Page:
It is to be noted that at the end of 2022-23, the Indian GDP stood at $3.7 trillion. The contribution of agriculture, industry, and services to nominal GDP in 2022-23 stood at 18.4 per cent, 28.3 per cent, and 53.3 per cent respectively.
Indian organisations witnessed a staggering 845 per cent increase in cyber-attacks on employees’ smartphones since October 2020, as remote working during the pandemic saw the mobile attack surface expand dramatically in the country, a new report said on Wednesday.
While the total number of mobile attacks on Indian organisations in October 2020 was 1,345, it reached 12,719 firms in March this year, according to the Threat Intelligence Report from cyber security firm Check Point.
During 2020, the researchers discovered a highly significant attack, in which threat actors used a large international corporation’s Mobile Device Management (MDM) system to distribute malware to more than 75 of its managed mobile devices.
Worldwide, 97 per cent of organisations surveyed faced mobile threats that used multiple attack vectors last year.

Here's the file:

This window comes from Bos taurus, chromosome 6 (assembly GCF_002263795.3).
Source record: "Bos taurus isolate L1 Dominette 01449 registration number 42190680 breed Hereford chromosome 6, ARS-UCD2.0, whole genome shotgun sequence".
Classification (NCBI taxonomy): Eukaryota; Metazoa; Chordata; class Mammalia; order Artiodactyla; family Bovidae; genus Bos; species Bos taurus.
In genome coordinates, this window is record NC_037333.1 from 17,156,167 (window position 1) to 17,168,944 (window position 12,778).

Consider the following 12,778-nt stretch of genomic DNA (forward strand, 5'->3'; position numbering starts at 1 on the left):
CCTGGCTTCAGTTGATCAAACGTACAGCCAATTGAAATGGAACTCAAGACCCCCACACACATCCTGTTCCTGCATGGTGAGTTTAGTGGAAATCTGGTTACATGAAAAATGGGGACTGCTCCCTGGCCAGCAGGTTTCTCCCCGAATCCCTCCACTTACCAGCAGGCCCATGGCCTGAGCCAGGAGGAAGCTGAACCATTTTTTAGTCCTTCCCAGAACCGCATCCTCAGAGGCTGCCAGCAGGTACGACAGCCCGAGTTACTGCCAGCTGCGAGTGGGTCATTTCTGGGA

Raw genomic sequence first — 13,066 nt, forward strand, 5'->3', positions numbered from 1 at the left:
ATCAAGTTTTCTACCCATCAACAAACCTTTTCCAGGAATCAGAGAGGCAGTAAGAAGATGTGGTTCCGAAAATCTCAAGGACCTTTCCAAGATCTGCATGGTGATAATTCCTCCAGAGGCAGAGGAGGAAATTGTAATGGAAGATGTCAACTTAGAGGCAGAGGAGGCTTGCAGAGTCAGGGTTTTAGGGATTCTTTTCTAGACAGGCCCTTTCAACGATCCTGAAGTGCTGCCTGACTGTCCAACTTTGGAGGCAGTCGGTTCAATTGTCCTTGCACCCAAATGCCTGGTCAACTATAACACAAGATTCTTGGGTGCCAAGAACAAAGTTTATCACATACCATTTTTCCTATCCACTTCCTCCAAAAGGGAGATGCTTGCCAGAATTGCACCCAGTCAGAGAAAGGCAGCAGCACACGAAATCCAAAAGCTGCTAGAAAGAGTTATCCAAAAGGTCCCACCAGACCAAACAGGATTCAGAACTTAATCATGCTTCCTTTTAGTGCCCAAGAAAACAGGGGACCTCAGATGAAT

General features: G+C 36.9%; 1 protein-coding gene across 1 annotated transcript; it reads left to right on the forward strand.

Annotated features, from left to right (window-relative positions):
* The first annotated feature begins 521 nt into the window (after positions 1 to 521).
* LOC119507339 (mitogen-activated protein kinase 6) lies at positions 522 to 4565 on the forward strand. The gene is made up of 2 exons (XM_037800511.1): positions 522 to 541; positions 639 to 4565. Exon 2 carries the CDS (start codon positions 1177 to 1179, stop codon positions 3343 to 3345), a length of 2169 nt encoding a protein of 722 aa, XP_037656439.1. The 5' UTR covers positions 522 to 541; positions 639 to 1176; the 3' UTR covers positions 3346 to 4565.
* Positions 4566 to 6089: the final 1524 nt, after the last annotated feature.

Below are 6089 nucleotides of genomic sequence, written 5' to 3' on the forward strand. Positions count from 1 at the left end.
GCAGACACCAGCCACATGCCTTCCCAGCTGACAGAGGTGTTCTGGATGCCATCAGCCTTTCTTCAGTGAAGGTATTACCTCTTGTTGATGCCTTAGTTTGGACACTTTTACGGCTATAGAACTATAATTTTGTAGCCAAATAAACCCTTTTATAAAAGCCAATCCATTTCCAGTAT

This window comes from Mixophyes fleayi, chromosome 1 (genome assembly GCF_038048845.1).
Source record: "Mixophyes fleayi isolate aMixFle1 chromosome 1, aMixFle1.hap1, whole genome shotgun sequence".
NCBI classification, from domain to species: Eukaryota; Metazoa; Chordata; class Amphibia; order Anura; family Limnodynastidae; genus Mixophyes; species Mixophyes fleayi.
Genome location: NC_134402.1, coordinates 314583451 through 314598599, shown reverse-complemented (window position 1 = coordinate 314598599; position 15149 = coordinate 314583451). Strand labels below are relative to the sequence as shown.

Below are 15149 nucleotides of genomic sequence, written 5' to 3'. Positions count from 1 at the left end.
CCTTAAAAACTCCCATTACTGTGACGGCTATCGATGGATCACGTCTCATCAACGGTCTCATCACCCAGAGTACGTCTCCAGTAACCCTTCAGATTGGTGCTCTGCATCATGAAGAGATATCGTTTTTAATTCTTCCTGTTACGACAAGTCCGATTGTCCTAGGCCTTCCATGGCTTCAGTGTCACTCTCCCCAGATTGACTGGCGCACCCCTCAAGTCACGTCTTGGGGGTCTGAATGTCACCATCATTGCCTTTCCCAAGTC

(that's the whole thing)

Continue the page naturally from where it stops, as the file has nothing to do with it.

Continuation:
While 46 per cent of organisations among those surveyed had at least one employee download a malicious mobile application, at least 40 per cent of the world’s mobile devices are inherently vulnerable to cyberattacks.
“As we have seen in 2020, the mobile threat landscape has continued to expand with almost every organisation now having experienced an attack,” said Neatsun Ziv, VP Threat Prevention at Check Point Software.
With 60 per cent of workers forecast to be mobile by 2024, mobile security needs to be a priority for all organisations, the report mentioned.
Almost every organisation experienced at least one mobile malware attack in 2020.
“Ninety-three per cent of these attacks originated in a device network, which attempts to trick users into installing a malicious payload via infected websites or URLs, or to steal users’ credentials,” the findings showed.
The research showed that at least 40 per cent of the world’s mobile devices are inherently vulnerable to cyberattacks due to flaws in their chipsets, and need urgent patching.
“Threat actors have been spreading mobile malware, including Mobile Remote Access Trojans (MRATs), banking trojans, and premium dialers, often hiding the malware in apps that claim to offer Covid-19 related information,” the report said.